Identity Based Network Services (802.1x)


It is time to talk about 802.1x. What is 802.1x’s answer is simply an IEEE standard ! That provides connection point oriented network access control. 802.1x is a part of the 802.1 standard. 802.1x provides identity authentication to the devices that want to set a LAN or WLAN.


Authentication operation steps are below :

Initialization :  On detection of a new supplicant, the port on the switch (authenticator) is enabled and set to the “unauthorized” state. In this state, only 802.1X traffic is allowed; other traffic, such as the Internet Protocol (and with that TCP and UDP), is dropped.

Initiation : To initiate authentication the authenticator will periodically transmit EAP-Request Identity frames to a special Layer 2 address on the local network segment. The supplicant listens on this address, and on receipt of the EAP-Request Identity frame it responds with an EAP-Response Identity frame containing an identifier for the supplicant such as a User ID. The authenticator then encapsulates this Identity response in a RADIUS Access-Request packet and forwards it on to the authentication server. The supplicant may also initiate or restart authentication by sending an EAPOL-Start frame to the authenticator, which will then reply with an EAP-Request Identity frame.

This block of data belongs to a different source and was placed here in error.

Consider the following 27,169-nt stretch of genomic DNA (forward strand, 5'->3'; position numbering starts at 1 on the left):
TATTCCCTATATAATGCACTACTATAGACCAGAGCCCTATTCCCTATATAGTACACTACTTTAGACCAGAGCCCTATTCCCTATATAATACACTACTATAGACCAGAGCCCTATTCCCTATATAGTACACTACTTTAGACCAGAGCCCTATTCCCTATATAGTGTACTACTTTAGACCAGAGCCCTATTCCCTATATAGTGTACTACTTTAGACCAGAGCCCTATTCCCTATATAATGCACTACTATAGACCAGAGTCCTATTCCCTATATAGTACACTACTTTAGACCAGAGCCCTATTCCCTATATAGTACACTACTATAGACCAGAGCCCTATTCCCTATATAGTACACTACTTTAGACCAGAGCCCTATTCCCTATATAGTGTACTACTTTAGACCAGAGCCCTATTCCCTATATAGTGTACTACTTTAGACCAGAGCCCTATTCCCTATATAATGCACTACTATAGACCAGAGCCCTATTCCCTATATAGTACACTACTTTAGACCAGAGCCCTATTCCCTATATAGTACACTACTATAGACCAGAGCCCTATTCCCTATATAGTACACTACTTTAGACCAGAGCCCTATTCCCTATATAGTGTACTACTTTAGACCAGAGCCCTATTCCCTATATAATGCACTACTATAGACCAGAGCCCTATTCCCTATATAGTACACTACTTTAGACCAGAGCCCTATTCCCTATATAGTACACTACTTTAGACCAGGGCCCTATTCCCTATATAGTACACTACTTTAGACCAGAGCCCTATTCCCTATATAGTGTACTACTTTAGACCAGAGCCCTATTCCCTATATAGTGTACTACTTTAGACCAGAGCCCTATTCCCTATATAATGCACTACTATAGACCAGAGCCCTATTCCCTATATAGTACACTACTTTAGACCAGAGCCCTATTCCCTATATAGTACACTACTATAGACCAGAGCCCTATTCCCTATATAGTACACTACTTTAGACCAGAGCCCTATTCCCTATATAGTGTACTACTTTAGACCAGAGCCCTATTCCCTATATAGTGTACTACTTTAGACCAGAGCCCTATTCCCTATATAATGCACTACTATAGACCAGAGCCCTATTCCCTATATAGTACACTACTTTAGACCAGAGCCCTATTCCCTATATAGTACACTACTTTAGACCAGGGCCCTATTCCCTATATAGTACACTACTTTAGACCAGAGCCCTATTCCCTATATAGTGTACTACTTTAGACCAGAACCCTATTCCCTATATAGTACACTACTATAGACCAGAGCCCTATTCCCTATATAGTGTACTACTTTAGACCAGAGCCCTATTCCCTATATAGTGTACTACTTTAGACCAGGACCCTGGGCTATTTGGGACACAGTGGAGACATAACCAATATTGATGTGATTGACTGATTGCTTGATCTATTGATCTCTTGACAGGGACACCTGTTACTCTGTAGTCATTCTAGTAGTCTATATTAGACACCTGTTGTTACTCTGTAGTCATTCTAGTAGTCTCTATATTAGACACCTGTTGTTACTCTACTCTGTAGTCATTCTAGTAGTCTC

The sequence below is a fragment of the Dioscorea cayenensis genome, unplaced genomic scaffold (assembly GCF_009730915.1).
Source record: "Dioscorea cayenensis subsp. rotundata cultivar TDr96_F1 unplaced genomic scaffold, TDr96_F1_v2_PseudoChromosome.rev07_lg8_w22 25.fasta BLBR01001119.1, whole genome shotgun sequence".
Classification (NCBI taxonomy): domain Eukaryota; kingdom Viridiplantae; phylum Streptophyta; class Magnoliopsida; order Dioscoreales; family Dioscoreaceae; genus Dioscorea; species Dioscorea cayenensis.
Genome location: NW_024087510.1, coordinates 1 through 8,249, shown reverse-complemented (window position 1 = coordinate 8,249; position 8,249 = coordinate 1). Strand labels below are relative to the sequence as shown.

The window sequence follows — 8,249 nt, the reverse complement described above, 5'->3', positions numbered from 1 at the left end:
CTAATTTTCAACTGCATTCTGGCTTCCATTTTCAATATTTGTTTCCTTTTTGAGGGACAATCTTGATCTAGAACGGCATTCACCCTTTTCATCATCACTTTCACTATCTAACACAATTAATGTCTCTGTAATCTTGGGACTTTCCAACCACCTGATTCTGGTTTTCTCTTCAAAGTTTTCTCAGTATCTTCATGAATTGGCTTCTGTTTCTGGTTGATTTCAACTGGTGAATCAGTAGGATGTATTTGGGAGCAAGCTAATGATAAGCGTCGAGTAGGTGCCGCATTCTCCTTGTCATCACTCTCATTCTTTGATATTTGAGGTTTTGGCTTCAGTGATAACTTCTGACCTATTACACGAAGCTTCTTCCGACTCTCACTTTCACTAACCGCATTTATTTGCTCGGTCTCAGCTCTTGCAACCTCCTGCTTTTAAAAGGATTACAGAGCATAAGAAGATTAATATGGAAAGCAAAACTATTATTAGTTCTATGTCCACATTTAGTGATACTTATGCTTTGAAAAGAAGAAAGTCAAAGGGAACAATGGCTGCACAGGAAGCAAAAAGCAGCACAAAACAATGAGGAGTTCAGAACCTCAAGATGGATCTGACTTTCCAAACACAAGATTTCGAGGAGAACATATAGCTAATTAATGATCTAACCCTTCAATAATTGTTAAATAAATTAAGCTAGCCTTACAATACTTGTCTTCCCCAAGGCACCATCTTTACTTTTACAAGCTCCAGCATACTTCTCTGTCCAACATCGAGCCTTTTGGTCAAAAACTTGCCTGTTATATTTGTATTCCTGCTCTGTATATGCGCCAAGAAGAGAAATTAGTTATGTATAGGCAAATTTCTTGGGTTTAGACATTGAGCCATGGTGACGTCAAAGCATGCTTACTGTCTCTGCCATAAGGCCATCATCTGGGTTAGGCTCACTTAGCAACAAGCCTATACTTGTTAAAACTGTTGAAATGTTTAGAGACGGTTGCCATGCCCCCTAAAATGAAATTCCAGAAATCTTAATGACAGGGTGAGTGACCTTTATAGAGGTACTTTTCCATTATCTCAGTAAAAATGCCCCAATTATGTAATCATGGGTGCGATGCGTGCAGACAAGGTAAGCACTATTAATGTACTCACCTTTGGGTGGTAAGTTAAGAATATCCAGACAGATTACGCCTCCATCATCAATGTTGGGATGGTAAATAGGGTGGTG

Negotiation : (Technically EAP negotiation) The authentication server sends a reply (encapsulated in a RADIUS Access-Challenge packet) to the authenticator, containing an EAP Request specifying the EAP Method (The type of EAP based authentication it wishes the supplicant to perform). The authenticator encapsulates the EAP Request in an EAPOL frame and transmits it to the supplicant. At this point the supplicant can start using the requested EAP Method, or do an NAK (“Negative Acknowledgement”) and respond with the EAP Methods it is willing to perform.

Authentication : If the authentication server and supplicant agree on an EAP Method, EAP Requests and Responses are sent between the supplicant and the authentication server (translated by the authenticator) until the authentication server responds with either an EAP-Success message (encapsulated in a RADIUS Access-Accept packet), or an EAP-Failure message (encapsulated in a RADIUS Access-Reject packet). If authentication is successful, the authenticator sets the port to the “authorized” state and normal traffic is allowed, if it is unsuccessful the port remains in the “unauthorized” state. When the supplicant logs off, it sends an EAPOL-logoff message to the authenticator, the authenticator then sets the port to the “unauthorized” state, once again blocking all non-EAP traffic.


SWITCH_A(conf)#aaa new model
SWITCH_A(conf)#aaa authentication dot1x default group radius0
SWITCH_A(conf)#dot1x system auth control
SWITCH_A(conf-if)#int range f0/1-24
SWITCH_A(conf)#dot1x port-control auto

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